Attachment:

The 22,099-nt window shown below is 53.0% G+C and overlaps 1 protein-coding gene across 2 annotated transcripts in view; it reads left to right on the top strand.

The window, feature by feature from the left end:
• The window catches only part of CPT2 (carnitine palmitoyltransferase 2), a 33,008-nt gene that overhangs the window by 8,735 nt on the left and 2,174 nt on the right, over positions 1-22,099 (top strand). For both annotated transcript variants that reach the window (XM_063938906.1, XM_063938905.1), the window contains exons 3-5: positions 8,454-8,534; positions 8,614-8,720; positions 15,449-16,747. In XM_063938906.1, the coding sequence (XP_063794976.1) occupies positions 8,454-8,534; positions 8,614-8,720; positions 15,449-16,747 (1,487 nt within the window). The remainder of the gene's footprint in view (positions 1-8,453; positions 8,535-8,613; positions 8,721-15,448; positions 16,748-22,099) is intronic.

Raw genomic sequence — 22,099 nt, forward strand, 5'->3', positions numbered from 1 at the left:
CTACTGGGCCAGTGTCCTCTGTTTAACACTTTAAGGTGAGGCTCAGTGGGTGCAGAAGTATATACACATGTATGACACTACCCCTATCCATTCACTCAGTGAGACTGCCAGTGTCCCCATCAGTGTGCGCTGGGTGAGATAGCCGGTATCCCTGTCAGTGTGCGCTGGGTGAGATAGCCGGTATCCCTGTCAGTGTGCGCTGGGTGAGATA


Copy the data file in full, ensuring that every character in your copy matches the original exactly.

The 22,099-nt window shown below is 53.0% G+C and overlaps 1 protein-coding gene across 2 annotated transcripts in view; it reads left to right on the top strand.

The window, feature by feature from the left end:
• The window catches only part of CPT2 (carnitine palmitoyltransferase 2), a 33,008-nt gene that overhangs the window by 8,735 nt on the left and 2,174 nt on the right, over positions 1-22,099 (top strand). For both annotated transcript variants that reach the window (XM_063938906.1, XM_063938905.1), the window contains exons 3-5: positions 8,454-8,534; positions 8,614-8,720; positions 15,449-16,747. In XM_063938906.1, the coding sequence (XP_063794976.1) occupies positions 8,454-8,534; positions 8,614-8,720; positions 15,449-16,747 (1,487 nt within the window). The remainder of the gene's footprint in view (positions 1-8,453; positions 8,535-8,613; positions 8,721-15,448; positions 16,748-22,099) is intronic.

Raw genomic sequence — 22,099 nt, forward strand, 5'->3', positions numbered from 1 at the left:
CTACTGGGCCAGTGTCCTCTGTTTAACACTTTAAGGTGAGGCTCAGTGGGTGCAGAAGTATATACACATGTATGACACTACCCCTATCCATTCACTCAGTGAGACTGCCAGTGTCCCCATCAGTGTGCGCTGGGTGAGATAGCCGGTATCCCTGTCAGTGTGCGCTGGGTGAGATAGCCGGTATCCCTGTCAGTGTGCGCTGGGTGAGATA